l(2l + 1)!! \(l + m)!

2 A"1/2 ( (l + 1)(l + m)

-) -1

v

2l + 1

Pi

l1

l(l-m + 1) 21 + 1

m Pi-i

For m < 0 the Winther—Alder functions are obtained by

GeI-tu = ( —1 )mGElm •

The explicit expressions for Winther—Alder functions needed in this work are given below [29]

Ge 1-1 (-) = -ifSTT)'/^.

VW 3 v

The non-dimensional functions, &m(Q), contain information regarding reaction mechanism and are expressed in terms of Bessel functions

<x

$m(Q) = j Jm(QRx)Km (£x)xdx

with £ = uR/(jv) as the adiabaticity parameter. The matrix element M (Elm), containing structural information about projectile, may be formulated in the long-wavelength approximation and is written as

M (Elm) = zke [ f (r)rk Ylm(nk )fii(r)d3r. k=l,2 '

Here, fii is the initial state of the projectile and can be taken as single-particle shell-model wave function, i.e., fii(r) = RL(r)YLM(r), while the final, fif, state may be assumed as a plane wave, i.e., fif (r) = eiqr. These approximations along with the standard properties of spherical harmonics modify the matrix element to the following form

M (Elm) = V^ZfVWTlV2L + 1 x (2)

\v

V2A + 1

ÏAu(q){Ll00\X0) x

x {LlMm\\v) J r drrj\(qr)RL(r) 0

with

zeff = Zißl + (-i)lZ2ß2, ßi(2)

^2(1) m1 + m2

Now the differential cross section for Coulomb breakup is expressed in terms of transition amplitude

as

d3q

d a = \f (Q, q)\2 dû

(2n)3'

(3)

Substitution of Eqs. (1) and (2) in Eq. (3) and a trivial mathematical exercise lead to the following expression for the differential cross section:

d2

a

Z?

a

q2dq sin 9d9 ^/47r

(4)

x y^(_i)(2L+S+li +A2+m) (_i)(A2-Ax+li-l2)/2 x

x (2/1 + 1)(212 + 1)v/2Ai + 1v/2A2 + 1 X

x Gi1 mGi2mKm(i)lLi1\1 Ili2\2 x x (Ll\00|Ai0) (Ll200\\20) (AiA200|50) x x (li 12m _ m\S0) W(Sl^L : h\i)Yso(q), where the notation ILlx represents the radial integral

<x

J r2drrlj\(qr)RL(r) 0

appearing in Eq. (2). The summation runs over all the quantum numbers except L. YS0(q) is the

1

x

X

X

X

1

280

SINGH

standard spherical harmonics without phase factor eimSince the electric quadrupole term does not contribute significantly, only dipole term is considered here [12]. Equation (4) may be easily transformed to the following explicit expressions for calculating the relative energy spectrum and longitudinal momentum distribution (LMD) corresponding to the s orbital occupation and d-orbital occupation, respectively, [6, 12] for the case L = 0:

+ K2 - Ko2)}(2/2211 + 3/2213) + + 2P2 j-2 (Kf - Kq) + (^KoKi -- (K2 - K2)) 72} X

X I 2 ^211 + 9/211/213 - 6 /f13

qdq.

da El \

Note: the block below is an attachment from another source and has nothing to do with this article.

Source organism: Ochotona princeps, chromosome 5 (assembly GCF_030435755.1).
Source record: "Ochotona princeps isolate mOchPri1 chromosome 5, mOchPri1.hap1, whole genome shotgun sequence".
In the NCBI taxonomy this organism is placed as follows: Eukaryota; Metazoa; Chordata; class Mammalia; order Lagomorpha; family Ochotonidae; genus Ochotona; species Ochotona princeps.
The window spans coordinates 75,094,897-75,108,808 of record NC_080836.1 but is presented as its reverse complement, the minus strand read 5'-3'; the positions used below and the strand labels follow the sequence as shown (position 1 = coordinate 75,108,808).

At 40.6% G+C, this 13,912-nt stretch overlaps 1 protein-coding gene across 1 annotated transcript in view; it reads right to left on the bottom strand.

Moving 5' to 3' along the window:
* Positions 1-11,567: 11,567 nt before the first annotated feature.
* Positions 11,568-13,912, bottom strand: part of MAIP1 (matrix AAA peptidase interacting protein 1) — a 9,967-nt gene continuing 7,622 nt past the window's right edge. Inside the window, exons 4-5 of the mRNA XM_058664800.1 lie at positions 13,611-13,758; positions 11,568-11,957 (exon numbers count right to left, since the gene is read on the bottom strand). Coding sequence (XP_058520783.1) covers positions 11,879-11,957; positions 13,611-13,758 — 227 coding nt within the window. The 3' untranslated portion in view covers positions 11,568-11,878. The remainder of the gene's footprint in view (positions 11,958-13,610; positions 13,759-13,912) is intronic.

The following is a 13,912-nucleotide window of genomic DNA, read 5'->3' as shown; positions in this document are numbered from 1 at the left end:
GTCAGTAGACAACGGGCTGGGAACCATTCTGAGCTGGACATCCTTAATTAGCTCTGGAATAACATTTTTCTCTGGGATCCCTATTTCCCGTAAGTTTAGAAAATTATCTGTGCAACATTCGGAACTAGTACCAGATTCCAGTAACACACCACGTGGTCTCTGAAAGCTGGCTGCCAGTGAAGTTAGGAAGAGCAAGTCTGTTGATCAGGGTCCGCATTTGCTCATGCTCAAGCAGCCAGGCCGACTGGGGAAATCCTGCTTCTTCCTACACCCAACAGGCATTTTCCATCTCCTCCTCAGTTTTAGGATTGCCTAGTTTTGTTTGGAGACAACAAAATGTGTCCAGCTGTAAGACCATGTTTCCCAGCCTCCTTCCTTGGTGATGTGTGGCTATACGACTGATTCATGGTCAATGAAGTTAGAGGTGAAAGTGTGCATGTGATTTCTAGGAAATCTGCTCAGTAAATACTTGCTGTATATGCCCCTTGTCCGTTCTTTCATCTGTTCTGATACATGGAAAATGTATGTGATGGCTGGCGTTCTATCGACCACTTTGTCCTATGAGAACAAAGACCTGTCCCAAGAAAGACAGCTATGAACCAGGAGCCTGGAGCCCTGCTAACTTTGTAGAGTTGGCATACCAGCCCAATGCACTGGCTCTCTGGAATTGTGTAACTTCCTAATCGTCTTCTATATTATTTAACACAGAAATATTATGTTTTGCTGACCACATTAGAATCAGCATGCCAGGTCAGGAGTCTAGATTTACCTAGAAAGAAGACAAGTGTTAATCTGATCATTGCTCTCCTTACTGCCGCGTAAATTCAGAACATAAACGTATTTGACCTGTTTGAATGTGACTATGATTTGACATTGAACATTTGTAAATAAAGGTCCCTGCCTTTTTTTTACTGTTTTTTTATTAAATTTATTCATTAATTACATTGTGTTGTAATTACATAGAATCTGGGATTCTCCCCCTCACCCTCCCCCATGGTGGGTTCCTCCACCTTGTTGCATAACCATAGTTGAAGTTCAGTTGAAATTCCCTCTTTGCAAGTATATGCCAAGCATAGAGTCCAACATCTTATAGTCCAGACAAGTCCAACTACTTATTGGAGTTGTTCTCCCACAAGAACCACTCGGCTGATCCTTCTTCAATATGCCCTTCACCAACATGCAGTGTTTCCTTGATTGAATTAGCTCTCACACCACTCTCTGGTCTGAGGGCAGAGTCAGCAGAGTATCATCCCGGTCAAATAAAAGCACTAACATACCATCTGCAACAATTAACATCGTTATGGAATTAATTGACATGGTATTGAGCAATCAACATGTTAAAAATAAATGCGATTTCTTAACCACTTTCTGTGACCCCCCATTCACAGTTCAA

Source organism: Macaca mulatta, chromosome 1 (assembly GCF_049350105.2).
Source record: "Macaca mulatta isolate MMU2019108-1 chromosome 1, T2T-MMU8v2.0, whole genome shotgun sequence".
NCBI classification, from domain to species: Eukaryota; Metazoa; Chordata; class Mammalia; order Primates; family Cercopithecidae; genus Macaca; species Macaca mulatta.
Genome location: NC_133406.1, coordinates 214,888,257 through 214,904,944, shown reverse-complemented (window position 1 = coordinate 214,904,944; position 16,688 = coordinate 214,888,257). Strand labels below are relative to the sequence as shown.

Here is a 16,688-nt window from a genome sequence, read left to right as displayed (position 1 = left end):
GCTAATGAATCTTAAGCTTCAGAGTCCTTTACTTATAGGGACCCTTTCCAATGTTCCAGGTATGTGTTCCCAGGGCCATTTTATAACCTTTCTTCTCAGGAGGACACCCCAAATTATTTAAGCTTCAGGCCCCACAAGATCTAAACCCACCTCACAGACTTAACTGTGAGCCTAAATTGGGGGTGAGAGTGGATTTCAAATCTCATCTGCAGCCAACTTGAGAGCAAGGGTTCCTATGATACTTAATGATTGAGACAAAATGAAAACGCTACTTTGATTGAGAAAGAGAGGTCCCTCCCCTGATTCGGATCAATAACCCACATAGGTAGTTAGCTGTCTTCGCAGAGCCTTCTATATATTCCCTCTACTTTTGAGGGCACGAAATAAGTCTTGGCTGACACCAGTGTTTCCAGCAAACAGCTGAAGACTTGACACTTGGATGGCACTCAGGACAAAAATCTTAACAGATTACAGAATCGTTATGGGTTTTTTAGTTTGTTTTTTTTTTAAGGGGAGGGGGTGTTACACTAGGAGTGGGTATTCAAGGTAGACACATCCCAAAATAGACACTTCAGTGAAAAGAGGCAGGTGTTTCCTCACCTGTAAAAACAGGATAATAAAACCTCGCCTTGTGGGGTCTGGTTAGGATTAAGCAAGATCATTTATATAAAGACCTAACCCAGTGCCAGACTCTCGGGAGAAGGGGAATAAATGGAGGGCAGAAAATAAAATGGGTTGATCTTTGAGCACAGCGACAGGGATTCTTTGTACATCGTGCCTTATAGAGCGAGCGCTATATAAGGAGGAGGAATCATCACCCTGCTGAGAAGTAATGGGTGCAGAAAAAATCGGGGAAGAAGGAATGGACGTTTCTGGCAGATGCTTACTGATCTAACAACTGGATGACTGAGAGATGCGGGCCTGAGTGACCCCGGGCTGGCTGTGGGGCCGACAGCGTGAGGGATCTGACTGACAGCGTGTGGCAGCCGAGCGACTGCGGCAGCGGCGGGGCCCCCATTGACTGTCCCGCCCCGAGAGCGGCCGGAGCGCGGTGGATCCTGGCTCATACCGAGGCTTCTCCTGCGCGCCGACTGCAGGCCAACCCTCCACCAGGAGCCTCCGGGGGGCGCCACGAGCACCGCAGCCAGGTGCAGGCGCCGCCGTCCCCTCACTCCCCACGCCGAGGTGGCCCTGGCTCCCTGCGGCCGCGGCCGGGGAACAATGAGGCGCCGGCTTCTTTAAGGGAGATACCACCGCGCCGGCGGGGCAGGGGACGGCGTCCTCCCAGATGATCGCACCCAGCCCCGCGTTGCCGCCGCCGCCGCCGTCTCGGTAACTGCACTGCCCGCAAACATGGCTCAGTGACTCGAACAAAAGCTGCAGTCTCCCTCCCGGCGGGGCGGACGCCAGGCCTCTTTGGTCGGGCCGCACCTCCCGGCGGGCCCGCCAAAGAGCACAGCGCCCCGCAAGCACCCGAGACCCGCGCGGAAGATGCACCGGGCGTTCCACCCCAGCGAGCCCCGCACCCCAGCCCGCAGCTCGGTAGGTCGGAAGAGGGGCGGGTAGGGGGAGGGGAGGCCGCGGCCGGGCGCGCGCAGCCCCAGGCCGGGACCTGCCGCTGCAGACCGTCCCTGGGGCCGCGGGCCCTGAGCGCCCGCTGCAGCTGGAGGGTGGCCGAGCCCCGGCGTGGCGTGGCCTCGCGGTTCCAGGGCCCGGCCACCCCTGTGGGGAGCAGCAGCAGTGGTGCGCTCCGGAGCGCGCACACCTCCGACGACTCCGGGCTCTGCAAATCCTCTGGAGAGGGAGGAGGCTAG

dErel / l=o

4 ZKzfYa*

-Ç -'011 x

372p2

(5)

(K2 - K02) {(1 + 2P2) - (1 - P2)Y2} +

2 n

+ -K0Kl(i-p2W

s

\j2£rel (^fzmOdB,

i da El \ V dqz ) L=0

4 Z?(Zf)W 372/32 * 'on

Here, K0, K1, P^ and P2 represent the modified Bessel functions of order one and two, and Legendre polynomial of order one and two.

3. RESULTS AND DISCUSSION

In numerical calculations the radial part of projectile ground-state wave function which depends on the orbital occupancy of valence neutron plays a major role. As mentioned earlier the valence neutron

15

(K2 - K02) {(1 + 2P2) - (1 - P2)Y2} +

2

+-KoK^l - P2)Y s

qdq.

For case L = 2:

/ da Ei \

V dETd J L=2

4Z2(Zff)2«2 2

2

75 y2 p 2

s2 X

5<^-K0Ki-(KÎ-K02)Jy2 +

+ (K2 - Ko2)}(2/2211 + 3/213) + + 2P2 j-2 (Kf - K$) + (jKoKi -

- K12 - K02

Y2 >x

x ( 2 ^211 + 9/211/213 - 6/|13 x ^2£rel (J^'sinM?,

da ei \ dfc /¿=2

4Z2(Zff)2a2 2

75 y2 p 2

2

5 < ( JKQK! - (K( - K20) ) 72 +

s /011 X (6) in 15C may occupy s-orbital or d-orbital corresponding to 0+ ® 2s1/2 and 2+ tg> 1d5/2 configuration. Here we have considered both cases and the wave functions corresponding to these configurations are constructed by solving the radial part of Schrodinger equation for Woods—Saxon potential. The geometrical parameters of the potential are tuned locally while its depth is adjusted to reproduce the effective binding energy (Sff) which is obtained by adding singleneutron separation energy and the excitation energy

(7) of the core state. Summary of parameters obtained for Woods—Saxon potential is given in the table.

Wave functions constructed using the parameters listed in the table are presented in Fig. 1 and the corresponding density distributions are given in Fig. 2. It is noticed from Figs. 1 and 2 that the wave function as well as density distribution for d-orbital valence neutron attached with the 2+ core state is much less extended in space in comparison to that of s-orbital neutron. The contraction of the wave function and rapid fall of density distribution may be attributed to the presence of centrifugal barrier for d-wave valence neutron. Moreover, the presence of 2+ core state increases the effective binding energy up to 8.228 MeV for 2+ ® 1d5/2 configuration and eventually confines the expansion of the corresponding wave function for the relative motion of core and valence neutron as it is shown in Fig. 1 by dotted curve. While the solid curve in Fig. 1 re